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To cruise or not to cruise: why or why not?

Cruising is big business. Have you given it a try?

15 Answers

top answer by
Brett from Eindhoven

I've now been on four official (including overnights) cruises:

1) French Polynesia on Paul Gauguin

2) Northern Caribbean with Celebrity

3) Mediterranean with Holland America

4) Kvarnar Bay (Croatia) with Katarina Line

Still would love to do a European river cruise and a Panama Canal crossing, among other cruise destinations.

7 thanks

answered by

I have ben on cruises with smaller boats on the Rio Douro in Portugal and Halong Bay Vietnam and Mekong Delta.

This has all been on small boats which I really like, but I am not very keen on bigger cruise ships cause I don't like the crowds a big cruise ship creates when going ashore.

These big crowds always attracts every scammer within 200 miles of the harbour and it's just too much mass tourism for me.

Mentioned in this answer:

  1. Rio Douro (city)
  2. Halong Bay Vietnam (attraction)
  3. Mekong Delta (region)
6 thankscomments (1)

answered by
Christopher from Melbourne

Why or why not? Well, it depends on the type of person that you are. Some people love cruses and some hate them. The below list comes with the assumption that you're willing to spend money on a moderate to good quality holiday. Budget cruises and bad companies can throw a spanner in the works with ships running aground, virus outbreaks, icebergs getting in the way and chefs eating their loved ones.

Yes, there are bad cruises, but traditional planes fall out of the sky and hotels can also ruin your holiday so neither activity in my mind is particularly worse than the other.

5 reasons why cruise ships are great:

  1. The whole event is planned out for you, no need to stumble around looking through guide books and whatnot as someone else has sorted out your holiday for you.

  2. Food, food, food, food, food. You'll be well fed and won't have to worry about searching for food in remote places.

  3. No needing to pack your bags over and over again - you'll get to visit multiple places and only need to open your suitcase when you get on the ship. No lugging your bags from one city to the other.

  4. No dealing with shonky tour operators. When visiting foreign countries, you'll often find yourself dealing with bad tour companies trying to get you to visit their cousin's jewellery store. 

5 reasons why cruise ships are bad:

  1. You're a target for scammers when you come into port. Seemingly the prices of everything suddenly increase immediately after a cruise ship in spotted in the area.

  2. You can't escape. Well, technically you could but it would be a lot more expensive compared to packing your suitcases and walking to the next hotel.

  3. Sea sickness. Sure, the cruises are slow and they put in extra effort in not tipping over the ship, but if you have a sensitive stomach you might want to avoid any large bodies of water.

  4. Families with screaming children. On land a family can go away to a water park or some family activity. On board, they are limited and somehow always will seem to be within earshot.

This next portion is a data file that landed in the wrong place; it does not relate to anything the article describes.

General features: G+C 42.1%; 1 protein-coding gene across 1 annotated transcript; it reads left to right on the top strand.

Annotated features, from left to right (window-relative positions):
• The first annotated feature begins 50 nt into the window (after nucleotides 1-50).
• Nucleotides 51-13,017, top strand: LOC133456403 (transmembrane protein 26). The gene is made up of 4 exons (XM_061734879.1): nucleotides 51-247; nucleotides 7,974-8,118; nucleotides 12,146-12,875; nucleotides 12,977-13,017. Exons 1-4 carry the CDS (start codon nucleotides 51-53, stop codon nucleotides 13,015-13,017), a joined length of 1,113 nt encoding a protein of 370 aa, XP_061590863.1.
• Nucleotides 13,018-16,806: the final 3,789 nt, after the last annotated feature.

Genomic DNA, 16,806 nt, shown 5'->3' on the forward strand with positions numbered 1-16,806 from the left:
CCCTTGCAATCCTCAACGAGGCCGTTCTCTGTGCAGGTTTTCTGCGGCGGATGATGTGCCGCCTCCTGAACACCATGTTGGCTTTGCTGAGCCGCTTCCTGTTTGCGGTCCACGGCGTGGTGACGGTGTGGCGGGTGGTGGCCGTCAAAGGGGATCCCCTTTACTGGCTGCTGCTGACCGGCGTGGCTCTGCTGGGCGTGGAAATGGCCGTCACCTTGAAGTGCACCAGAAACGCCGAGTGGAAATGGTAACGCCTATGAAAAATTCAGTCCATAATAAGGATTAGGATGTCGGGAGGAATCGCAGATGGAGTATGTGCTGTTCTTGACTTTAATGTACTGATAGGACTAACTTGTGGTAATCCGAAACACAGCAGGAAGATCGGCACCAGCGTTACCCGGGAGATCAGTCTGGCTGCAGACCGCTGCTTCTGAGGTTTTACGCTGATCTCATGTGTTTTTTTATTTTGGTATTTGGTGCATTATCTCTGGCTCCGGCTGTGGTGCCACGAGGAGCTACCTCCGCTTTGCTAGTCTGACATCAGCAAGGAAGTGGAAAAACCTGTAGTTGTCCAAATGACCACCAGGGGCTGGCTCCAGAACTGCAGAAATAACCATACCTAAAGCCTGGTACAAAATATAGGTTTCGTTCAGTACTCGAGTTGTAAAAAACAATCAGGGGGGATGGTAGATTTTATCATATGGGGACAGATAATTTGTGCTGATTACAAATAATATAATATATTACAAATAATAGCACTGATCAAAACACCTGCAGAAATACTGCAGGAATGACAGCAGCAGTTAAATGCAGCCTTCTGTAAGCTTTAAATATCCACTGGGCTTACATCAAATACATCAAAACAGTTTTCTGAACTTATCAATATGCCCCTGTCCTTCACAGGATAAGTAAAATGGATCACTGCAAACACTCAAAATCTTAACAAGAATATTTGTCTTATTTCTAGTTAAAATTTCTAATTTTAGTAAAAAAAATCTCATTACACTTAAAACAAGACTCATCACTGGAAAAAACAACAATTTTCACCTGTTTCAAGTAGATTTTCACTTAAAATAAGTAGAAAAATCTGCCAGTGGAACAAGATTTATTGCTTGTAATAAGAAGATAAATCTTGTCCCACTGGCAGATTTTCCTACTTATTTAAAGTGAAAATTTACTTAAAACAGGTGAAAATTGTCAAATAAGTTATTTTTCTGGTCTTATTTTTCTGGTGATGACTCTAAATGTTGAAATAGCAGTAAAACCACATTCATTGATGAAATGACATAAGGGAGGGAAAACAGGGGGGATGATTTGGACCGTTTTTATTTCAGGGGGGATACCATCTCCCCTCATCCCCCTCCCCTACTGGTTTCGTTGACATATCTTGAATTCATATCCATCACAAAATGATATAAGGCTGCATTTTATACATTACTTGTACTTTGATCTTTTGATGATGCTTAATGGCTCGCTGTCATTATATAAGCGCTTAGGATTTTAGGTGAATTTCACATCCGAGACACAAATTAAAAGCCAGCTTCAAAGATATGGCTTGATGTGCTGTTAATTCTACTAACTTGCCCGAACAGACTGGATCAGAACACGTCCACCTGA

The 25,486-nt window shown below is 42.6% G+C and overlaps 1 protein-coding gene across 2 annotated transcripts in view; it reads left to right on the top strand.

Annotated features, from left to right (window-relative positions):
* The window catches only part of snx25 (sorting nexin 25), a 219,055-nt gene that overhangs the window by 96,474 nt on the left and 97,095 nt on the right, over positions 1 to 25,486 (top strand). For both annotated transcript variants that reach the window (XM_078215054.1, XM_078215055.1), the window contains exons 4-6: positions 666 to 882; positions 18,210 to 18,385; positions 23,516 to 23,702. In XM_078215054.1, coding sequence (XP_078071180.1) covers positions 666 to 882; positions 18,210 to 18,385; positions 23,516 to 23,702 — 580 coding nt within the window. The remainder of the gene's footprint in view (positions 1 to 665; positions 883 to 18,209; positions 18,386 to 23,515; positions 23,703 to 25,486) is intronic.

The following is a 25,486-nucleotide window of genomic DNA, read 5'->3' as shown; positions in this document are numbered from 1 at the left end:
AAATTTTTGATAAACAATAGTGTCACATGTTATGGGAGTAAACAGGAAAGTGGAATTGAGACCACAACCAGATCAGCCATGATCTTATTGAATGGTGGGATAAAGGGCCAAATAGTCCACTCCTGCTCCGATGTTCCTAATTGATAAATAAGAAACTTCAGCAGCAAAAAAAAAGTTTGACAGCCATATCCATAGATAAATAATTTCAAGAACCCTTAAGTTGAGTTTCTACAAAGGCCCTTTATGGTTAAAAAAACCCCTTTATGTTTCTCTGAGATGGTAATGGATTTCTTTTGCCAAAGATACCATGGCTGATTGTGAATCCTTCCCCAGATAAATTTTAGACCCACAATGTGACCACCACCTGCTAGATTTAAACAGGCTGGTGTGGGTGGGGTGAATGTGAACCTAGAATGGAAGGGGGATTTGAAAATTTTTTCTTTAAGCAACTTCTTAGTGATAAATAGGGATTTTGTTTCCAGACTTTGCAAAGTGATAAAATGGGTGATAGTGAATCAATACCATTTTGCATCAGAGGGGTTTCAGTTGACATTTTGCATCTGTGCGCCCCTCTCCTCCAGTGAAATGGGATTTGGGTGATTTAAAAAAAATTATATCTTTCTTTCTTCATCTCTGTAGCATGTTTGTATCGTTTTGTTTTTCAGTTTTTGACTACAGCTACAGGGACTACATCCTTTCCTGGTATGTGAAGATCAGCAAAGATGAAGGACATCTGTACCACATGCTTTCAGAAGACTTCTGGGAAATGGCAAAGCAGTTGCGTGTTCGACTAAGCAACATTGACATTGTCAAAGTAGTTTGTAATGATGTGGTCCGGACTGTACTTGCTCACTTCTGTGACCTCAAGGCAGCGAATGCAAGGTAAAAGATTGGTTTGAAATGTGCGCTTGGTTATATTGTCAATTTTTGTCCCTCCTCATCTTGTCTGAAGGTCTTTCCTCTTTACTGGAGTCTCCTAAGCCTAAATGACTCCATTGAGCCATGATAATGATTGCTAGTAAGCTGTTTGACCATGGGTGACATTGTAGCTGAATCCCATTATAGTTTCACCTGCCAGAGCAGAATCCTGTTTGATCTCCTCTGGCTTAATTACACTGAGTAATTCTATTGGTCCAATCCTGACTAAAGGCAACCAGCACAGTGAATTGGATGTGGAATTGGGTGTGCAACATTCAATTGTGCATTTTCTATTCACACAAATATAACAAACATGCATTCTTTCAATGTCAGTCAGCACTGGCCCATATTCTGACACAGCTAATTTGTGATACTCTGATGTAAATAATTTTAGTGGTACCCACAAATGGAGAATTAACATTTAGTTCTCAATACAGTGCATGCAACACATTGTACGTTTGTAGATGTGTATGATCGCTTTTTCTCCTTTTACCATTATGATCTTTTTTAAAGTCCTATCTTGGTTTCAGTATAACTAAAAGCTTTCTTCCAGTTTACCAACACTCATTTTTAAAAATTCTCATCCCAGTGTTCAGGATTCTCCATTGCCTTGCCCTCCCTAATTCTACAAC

5. Tight timeframes. You'll only get around 6 hours at a port to explore. Not a lot of time at all if you're unfamiliar with the region. 

I could probably think up a 100 point list for the pros and cons but I'm trying to avoid writing novels on this site ;)

In the end the most important thing is to figure out if you like a well-structured holiday or if you like getting lost and immersing yourself in the culture of a foreign land.

4 thankscomments (2)

answered by
Scott from Bakersfield

I went on my first cruise in 2011 from Los Angeles to Ensenada.  Ever since then I have been hooked on cruising.  I have sailed 6 times and have my 7th coming up next month.  My favorite itinerary was Seattle to Alaska in June 2012.  It was the best vacation I have ever taken.  I love being on the ocean viewing God's glorious creation.  Having all your food and entertainment included is wonderful, too.  I highly recommend cruising over land based vacations!

Mentioned in this answer:

  1. Los Angeles (city)
  2. Ensenada (city)
  3. Seattle (city)
  4. Alaska (state)
3 thanks

answered by
Scott from Cesky Krumlov

As former crew, I stopped counting at 100.  The number of sailings I've been on is much, much higher.

I've only got this to say:  TRY IT.

(More advice:  Tip those that *deserve it*, not those that the cruise line says you are 'expected' to tip.  And if you really want good service, tip at the start of the cruise not at the end.)

3 thanks

answered by
Fadra from Sykesville

I've been on three cruises (Celebrity Cruises IncRoyal Caribbean International, and Disney Cruise Line). I never thought I'd like cruising, thinking I'd feel trapped or bored or crowded. 

Surprisingly, none of them are true. I recommend sticking with upscale cruise lines and booking a balcony cabin (believe it or not, there are bargains - I usually find them on 

The food is excellent and you can surprisingly always find a corner of the ship to call your own. I recommend booking your own excursions for ports, however. You'll have a better, cheaper experience.

It's really like a floating hotel. You're traveling but never have the need to pack!

Mentioned in this answer:

  1. Celebrity Cruises Inc (attraction)
  2. Royal Caribbean International (attraction)
  3. Disney Cruise Line (attraction)
3 thankscomments (2)

answered by
James from Bon Aqua

It depends on the type person that you are, but don't knock it until you try it.

If you don't like crowds then you might prefer a smaller to midsize cruise line or one of the river cruise lines or some of the cruise lines are offering the ship within a ship concept, for example: Norwegian Cruise Line's Haven is a separate section within the ship with it's own dining area and private entry, MSC's Yacht Club has earned rave revues, you get butler service, priority boarding, drinks, food and beverage package's almost like having an all-inclusive on a cruise at a reasonable price.

3 thankscomments (1)

answered by
Jenna from Oakville, Ontario

Ahhh, what a controversial question! 
You know, I tried it once and hated it.. the longer story is on my blog if you want to give it a read: